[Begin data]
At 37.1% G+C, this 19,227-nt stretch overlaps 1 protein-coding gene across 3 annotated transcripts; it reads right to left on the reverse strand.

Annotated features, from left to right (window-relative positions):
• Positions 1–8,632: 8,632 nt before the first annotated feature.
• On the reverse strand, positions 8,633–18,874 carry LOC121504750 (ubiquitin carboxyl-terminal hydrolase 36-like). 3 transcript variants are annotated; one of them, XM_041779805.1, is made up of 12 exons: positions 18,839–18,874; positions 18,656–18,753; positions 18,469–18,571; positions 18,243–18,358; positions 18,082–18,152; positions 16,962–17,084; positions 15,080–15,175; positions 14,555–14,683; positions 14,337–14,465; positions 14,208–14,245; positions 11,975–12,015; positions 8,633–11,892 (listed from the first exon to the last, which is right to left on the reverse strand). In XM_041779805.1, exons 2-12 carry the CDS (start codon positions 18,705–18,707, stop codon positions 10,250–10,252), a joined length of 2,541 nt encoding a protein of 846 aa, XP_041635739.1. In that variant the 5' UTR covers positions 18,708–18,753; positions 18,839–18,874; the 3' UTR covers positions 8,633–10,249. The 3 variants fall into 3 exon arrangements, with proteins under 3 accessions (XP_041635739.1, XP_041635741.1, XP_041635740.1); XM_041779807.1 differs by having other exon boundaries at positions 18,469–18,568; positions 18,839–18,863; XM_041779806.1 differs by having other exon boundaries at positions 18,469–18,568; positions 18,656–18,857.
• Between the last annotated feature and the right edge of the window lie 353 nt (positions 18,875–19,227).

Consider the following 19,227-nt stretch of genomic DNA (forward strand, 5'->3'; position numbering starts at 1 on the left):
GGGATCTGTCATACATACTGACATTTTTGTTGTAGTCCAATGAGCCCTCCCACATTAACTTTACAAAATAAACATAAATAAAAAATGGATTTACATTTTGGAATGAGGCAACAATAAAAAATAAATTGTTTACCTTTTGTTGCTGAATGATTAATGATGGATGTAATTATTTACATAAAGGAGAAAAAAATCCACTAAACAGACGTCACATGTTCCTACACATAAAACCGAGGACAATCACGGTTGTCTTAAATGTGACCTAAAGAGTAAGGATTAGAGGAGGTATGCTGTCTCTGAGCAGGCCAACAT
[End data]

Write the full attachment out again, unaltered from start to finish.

At 37.1% G+C, this 19,227-nt stretch overlaps 1 protein-coding gene across 3 annotated transcripts; it reads right to left on the reverse strand.

Annotated features, from left to right (window-relative positions):
• Positions 1–8,632: 8,632 nt before the first annotated feature.
• On the reverse strand, positions 8,633–18,874 carry LOC121504750 (ubiquitin carboxyl-terminal hydrolase 36-like). 3 transcript variants are annotated; one of them, XM_041779805.1, is made up of 12 exons: positions 18,839–18,874; positions 18,656–18,753; positions 18,469–18,571; positions 18,243–18,358; positions 18,082–18,152; positions 16,962–17,084; positions 15,080–15,175; positions 14,555–14,683; positions 14,337–14,465; positions 14,208–14,245; positions 11,975–12,015; positions 8,633–11,892 (listed from the first exon to the last, which is right to left on the reverse strand). In XM_041779805.1, exons 2-12 carry the CDS (start codon positions 18,705–18,707, stop codon positions 10,250–10,252), a joined length of 2,541 nt encoding a protein of 846 aa, XP_041635739.1. In that variant the 5' UTR covers positions 18,708–18,753; positions 18,839–18,874; the 3' UTR covers positions 8,633–10,249. The 3 variants fall into 3 exon arrangements, with proteins under 3 accessions (XP_041635739.1, XP_041635741.1, XP_041635740.1); XM_041779807.1 differs by having other exon boundaries at positions 18,469–18,568; positions 18,839–18,863; XM_041779806.1 differs by having other exon boundaries at positions 18,469–18,568; positions 18,656–18,857.
• Between the last annotated feature and the right edge of the window lie 353 nt (positions 18,875–19,227).

Consider the following 19,227-nt stretch of genomic DNA (forward strand, 5'->3'; position numbering starts at 1 on the left):
GGGATCTGTCATACATACTGACATTTTTGTTGTAGTCCAATGAGCCCTCCCACATTAACTTTACAAAATAAACATAAATAAAAAATGGATTTACATTTTGGAATGAGGCAACAATAAAAAATAAATTGTTTACCTTTTGTTGCTGAATGATTAATGATGGATGTAATTATTTACATAAAGGAGAAAAAAATCCACTAAACAGACGTCACATGTTCCTACACATAAAACCGAGGACAATCACGGTTGTCTTAAATGTGACCTAAAGAGTAAGGATTAGAGGAGGTATGCTGTCTCTGAGCAGGCCAACAT